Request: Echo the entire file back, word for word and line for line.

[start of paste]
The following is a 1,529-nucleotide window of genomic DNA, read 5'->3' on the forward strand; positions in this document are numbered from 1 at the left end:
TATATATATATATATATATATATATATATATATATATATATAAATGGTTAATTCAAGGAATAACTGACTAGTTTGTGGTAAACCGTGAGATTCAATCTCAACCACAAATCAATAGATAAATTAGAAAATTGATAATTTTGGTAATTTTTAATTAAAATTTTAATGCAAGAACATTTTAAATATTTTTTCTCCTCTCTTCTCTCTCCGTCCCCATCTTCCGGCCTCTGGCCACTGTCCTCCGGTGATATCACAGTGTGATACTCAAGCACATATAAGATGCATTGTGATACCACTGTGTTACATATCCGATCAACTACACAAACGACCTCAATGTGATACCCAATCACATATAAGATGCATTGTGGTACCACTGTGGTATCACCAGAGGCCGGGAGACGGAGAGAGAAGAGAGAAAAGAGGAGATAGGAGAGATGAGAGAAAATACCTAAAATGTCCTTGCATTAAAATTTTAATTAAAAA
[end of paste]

The following is a 1,529-nucleotide window of genomic DNA, read 5'->3' on the forward strand; positions in this document are numbered from 1 at the left end:
TATATATATATATATATATATATATATATATATATATATATAAATGGTTAATTCAAGGAATAACTGACTAGTTTGTGGTAAACCGTGAGATTCAATCTCAACCACAAATCAATAGATAAATTAGAAAATTGATAATTTTGGTAATTTTTAATTAAAATTTTAATGCAAGAACATTTTAAATATTTTTTCTCCTCTCTTCTCTCTCCGTCCCCATCTTCCGGCCTCTGGCCACTGTCCTCCGGTGATATCACAGTGTGATACTCAAGCACATATAAGATGCATTGTGATACCACTGTGTTACATATCCGATCAACTACACAAACGACCTCAATGTGATACCCAATCACATATAAGATGCATTGTGGTACCACTGTGGTATCACCAGAGGCCGGGAGACGGAGAGAGAAGAGAGAAAAGAGGAGATAGGAGAGATGAGAGAAAATACCTAAAATGTCCTTGCATTAAAATTTTAATTAAAAA